The “Epiphany Season” in the church year= readings/prayers/music that are particularly “epiphanic” , i.e. reveal the mission and identity of God in Christ.

4) 1st Sunday in Epiphany= Baptism of Christ. A paradigmatic event. The heavens “split open” (schizomai) and the spirit-world/real world dichotomy is shattered. Not a “public” event- seen only by Jesus? How could the Evangelist have known? When do the heavens split open for us?

5) “Thin Places”. In the Celtic spiritual tradition there are shrines, caves, springs of water, and groves of trees where people experienced a “thinning” of the “wall” between the sacred and the mundane. In 1931, Mahatma Gandhi wrote in A Spiritual Message to the World

“There is an indefinable, mysterious power that pervades everything. I feel it, though I do not see it. It is this unseen power that makes itself felt and defies all proof, because it is so unlike all that I perceive through my senses. It transcends the senses.”

6) I knew “thin places” before I knew about God or the church, or about Celtic Spirituality. The spiritual path which I have followed, and which I can commend to others, is one that begins with this primal, “pre-religious” experience of The Sacred.

At Muir Woods in California…

we walked silently among the ancient trees …the day before, we had visited Grace Cathedral in San Francisco, and walked the Labyrinth in silence…at Muir Woods, the silence walked tangibly with us, and the tourists lowered their voices in the same liturgical sort of way…the next day, among the tourist crowds at Fisherman’s Wharf, one of our group was moved to say, “sometimes it seems that everyplace is thin.”

“Thin places” do not appeal to everyone. Many people brush up against such experiences, and find them too unsettling. The most successful mega-churches devise their worship so as to seem familiar and not particularly “religious.” I believe that an experience that is not the least bit spooky or strange cannot be epiphanic.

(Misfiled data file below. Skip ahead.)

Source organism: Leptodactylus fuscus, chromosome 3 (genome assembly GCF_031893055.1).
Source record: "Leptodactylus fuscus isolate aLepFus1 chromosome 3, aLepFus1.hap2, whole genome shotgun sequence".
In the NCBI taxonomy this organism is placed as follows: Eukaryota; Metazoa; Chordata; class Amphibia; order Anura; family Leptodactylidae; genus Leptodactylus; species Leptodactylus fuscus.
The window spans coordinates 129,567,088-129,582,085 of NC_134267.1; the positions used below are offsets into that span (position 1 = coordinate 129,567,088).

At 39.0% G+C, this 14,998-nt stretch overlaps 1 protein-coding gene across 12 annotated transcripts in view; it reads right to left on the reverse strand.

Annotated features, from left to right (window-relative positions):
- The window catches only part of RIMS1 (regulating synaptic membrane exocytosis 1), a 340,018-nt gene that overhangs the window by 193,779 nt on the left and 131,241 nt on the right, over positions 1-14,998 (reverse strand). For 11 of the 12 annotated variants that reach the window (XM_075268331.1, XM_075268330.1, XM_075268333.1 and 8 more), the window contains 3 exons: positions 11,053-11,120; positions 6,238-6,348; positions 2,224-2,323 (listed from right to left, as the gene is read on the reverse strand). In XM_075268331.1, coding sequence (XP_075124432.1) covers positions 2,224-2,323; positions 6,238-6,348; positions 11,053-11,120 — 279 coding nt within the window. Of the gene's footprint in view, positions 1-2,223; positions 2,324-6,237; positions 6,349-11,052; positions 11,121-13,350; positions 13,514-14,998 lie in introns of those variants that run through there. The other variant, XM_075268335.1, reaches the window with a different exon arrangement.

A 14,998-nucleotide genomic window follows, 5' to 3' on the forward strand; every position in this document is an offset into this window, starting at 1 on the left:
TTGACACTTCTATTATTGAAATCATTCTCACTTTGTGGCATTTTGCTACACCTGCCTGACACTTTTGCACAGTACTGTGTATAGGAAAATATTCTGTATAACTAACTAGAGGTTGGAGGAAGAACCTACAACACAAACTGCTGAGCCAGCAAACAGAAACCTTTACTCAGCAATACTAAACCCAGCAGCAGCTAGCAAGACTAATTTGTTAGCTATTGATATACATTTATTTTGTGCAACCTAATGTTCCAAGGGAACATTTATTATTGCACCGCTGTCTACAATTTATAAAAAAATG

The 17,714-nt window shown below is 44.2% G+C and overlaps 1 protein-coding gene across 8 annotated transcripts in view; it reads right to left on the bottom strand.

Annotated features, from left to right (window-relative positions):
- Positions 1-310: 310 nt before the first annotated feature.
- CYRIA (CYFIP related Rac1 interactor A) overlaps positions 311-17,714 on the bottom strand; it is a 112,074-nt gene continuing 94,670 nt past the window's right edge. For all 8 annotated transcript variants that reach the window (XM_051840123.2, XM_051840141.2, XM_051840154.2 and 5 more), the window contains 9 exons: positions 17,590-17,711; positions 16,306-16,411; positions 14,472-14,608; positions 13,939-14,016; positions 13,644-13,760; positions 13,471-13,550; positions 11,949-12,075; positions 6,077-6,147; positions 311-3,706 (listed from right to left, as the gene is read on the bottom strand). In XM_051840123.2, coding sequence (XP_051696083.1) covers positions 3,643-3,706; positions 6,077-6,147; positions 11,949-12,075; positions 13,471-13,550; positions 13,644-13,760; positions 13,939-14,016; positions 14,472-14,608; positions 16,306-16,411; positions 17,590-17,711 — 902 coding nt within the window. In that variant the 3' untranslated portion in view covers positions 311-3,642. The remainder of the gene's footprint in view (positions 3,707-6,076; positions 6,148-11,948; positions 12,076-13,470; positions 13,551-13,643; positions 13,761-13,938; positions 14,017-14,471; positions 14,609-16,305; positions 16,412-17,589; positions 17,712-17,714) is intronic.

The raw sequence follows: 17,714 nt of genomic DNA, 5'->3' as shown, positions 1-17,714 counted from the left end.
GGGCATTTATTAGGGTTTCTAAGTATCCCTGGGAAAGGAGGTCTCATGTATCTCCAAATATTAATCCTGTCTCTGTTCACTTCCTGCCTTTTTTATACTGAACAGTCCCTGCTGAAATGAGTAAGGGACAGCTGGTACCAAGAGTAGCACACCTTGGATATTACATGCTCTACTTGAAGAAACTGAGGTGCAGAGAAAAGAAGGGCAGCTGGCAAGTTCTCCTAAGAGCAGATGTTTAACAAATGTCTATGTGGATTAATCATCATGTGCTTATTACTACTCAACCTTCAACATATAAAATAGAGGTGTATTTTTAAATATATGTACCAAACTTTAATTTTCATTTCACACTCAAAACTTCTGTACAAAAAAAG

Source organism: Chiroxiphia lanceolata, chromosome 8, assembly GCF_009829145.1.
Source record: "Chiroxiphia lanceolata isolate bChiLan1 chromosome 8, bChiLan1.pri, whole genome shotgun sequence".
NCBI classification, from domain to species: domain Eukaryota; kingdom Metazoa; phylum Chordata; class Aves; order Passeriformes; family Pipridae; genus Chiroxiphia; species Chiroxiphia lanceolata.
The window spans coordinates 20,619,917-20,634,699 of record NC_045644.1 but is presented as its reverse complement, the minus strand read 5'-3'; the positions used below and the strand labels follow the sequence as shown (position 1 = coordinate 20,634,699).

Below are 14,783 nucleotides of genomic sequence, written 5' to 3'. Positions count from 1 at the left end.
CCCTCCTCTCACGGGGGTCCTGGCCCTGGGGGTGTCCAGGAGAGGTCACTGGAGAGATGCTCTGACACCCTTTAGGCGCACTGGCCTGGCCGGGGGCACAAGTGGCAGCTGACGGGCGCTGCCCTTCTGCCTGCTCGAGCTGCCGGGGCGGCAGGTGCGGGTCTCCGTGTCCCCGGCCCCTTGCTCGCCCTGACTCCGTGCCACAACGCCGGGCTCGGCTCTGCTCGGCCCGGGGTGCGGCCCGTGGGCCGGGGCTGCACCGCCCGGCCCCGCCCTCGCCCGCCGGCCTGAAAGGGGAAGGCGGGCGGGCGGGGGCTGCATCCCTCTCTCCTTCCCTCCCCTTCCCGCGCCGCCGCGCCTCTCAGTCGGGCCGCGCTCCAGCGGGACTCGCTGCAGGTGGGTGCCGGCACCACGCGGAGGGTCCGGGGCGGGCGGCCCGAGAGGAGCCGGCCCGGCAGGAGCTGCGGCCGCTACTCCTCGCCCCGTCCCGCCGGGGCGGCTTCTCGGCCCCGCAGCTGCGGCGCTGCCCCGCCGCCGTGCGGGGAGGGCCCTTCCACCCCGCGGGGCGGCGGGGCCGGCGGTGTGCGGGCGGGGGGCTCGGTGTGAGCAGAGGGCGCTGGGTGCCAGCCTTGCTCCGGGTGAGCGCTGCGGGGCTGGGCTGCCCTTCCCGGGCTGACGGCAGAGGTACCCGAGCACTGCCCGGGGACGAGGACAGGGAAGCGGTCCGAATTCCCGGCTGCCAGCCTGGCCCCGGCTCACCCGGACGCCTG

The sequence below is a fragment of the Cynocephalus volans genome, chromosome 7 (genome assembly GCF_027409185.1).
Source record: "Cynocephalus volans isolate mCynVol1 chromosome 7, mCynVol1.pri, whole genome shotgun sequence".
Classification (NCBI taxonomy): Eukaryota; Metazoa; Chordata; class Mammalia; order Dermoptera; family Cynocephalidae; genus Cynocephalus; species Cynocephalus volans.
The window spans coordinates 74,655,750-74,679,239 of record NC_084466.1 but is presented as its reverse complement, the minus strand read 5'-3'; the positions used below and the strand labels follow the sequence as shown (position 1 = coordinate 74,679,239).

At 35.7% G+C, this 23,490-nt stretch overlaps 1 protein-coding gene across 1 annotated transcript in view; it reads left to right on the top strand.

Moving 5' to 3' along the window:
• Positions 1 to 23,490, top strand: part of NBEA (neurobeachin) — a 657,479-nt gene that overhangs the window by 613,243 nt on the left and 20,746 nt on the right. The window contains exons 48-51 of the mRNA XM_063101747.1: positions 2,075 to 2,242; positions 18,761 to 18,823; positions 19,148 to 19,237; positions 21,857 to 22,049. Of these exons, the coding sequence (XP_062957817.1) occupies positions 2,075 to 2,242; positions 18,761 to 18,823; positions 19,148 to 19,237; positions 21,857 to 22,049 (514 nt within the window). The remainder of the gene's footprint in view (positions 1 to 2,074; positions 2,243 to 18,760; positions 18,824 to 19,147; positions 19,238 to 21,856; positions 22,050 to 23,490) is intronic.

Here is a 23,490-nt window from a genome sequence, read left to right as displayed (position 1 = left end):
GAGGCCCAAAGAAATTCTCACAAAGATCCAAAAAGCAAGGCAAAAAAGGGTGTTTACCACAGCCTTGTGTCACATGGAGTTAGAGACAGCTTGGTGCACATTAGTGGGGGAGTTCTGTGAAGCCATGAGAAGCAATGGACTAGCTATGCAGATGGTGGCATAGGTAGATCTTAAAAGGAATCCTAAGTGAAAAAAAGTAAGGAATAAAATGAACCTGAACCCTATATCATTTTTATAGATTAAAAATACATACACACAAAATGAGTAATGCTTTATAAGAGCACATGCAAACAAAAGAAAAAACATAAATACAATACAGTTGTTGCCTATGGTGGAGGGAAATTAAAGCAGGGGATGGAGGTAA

“Easter occurs, again and again, in this opening-up of a void, the sense of absence which questions our egocentric aspirations and our longing for ‘tidy drama’; it occurs when we find in Jesus not a dead friend but a living stranger…(p.74) The risen Jesus is strange and yet deeply familiar, a question to what we have known, loved, and desired, and yet continuous with the friend we have known and loved. His strangeness and recognizability are both shocking, standing as they do in such inseparable connection.” (p. 84) Resurrection: Interpreting the Easter Gospel, Rowan Williams, Pilgrim press, 2002)

7) “Parable” and “Myth” (John Dominic Crossan, cited in Mighty Stories, Dangerous Rituals by Herbert Anderson & Edward Foley)

A) Myth= stories/ideas that reinforce our idea of what is normal and real.

B) Parable= stories/ideas that call into question our idea of reality.

To be epiphanic, there must be some element of parable, but how can there be parables when all the myths have been discredited or forgotten? The task of the church is to re-inflate the myths sufficiently so as to make the parables distinguishable.

8) If the above makes little or no sense to you, don’t let it bother you. If you pay attention to your own experiences, and allow them to be called into question, you are doing just fine. If all experiences seem the same, and that is just fine with you, it’s no wonder you think what I am talking about is nonsense.

9) What is the difference between an “epiphany” and a “stupid idea?”